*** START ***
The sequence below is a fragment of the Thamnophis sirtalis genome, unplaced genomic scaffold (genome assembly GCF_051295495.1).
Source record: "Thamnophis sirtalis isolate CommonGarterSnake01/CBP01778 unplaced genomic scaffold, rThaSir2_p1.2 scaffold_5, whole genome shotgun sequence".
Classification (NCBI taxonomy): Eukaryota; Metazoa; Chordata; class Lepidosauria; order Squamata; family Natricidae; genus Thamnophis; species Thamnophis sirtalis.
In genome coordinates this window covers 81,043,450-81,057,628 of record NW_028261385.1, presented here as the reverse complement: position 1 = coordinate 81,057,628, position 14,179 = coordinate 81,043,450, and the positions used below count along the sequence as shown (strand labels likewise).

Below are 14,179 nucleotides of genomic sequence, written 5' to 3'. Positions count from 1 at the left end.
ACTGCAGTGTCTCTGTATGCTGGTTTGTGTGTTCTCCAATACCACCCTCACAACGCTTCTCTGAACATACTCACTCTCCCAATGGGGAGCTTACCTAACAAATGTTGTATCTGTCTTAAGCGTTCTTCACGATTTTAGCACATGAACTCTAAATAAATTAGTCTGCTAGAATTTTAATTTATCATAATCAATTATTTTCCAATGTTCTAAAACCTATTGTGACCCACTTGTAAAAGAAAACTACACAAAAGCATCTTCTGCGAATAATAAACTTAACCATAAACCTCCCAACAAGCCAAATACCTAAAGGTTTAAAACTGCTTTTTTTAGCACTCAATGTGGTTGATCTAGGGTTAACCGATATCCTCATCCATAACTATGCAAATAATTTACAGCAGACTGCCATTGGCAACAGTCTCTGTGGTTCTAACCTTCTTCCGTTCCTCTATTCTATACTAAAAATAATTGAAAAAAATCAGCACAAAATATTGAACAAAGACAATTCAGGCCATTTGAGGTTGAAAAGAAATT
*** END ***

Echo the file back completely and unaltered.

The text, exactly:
The sequence below is a fragment of the Thamnophis sirtalis genome, unplaced genomic scaffold (genome assembly GCF_051295495.1).
Source record: "Thamnophis sirtalis isolate CommonGarterSnake01/CBP01778 unplaced genomic scaffold, rThaSir2_p1.2 scaffold_5, whole genome shotgun sequence".
Classification (NCBI taxonomy): Eukaryota; Metazoa; Chordata; class Lepidosauria; order Squamata; family Natricidae; genus Thamnophis; species Thamnophis sirtalis.
In genome coordinates this window covers 81,043,450-81,057,628 of record NW_028261385.1, presented here as the reverse complement: position 1 = coordinate 81,057,628, position 14,179 = coordinate 81,043,450, and the positions used below count along the sequence as shown (strand labels likewise).

Below are 14,179 nucleotides of genomic sequence, written 5' to 3'. Positions count from 1 at the left end.
ACTGCAGTGTCTCTGTATGCTGGTTTGTGTGTTCTCCAATACCACCCTCACAACGCTTCTCTGAACATACTCACTCTCCCAATGGGGAGCTTACCTAACAAATGTTGTATCTGTCTTAAGCGTTCTTCACGATTTTAGCACATGAACTCTAAATAAATTAGTCTGCTAGAATTTTAATTTATCATAATCAATTATTTTCCAATGTTCTAAAACCTATTGTGACCCACTTGTAAAAGAAAACTACACAAAAGCATCTTCTGCGAATAATAAACTTAACCATAAACCTCCCAACAAGCCAAATACCTAAAGGTTTAAAACTGCTTTTTTTAGCACTCAATGTGGTTGATCTAGGGTTAACCGATATCCTCATCCATAACTATGCAAATAATTTACAGCAGACTGCCATTGGCAACAGTCTCTGTGGTTCTAACCTTCTTCCGTTCCTCTATTCTATACTAAAAATAATTGAAAAAAATCAGCACAAAATATTGAACAAAGACAATTCAGGCCATTTGAGGTTGAAAAGAAATT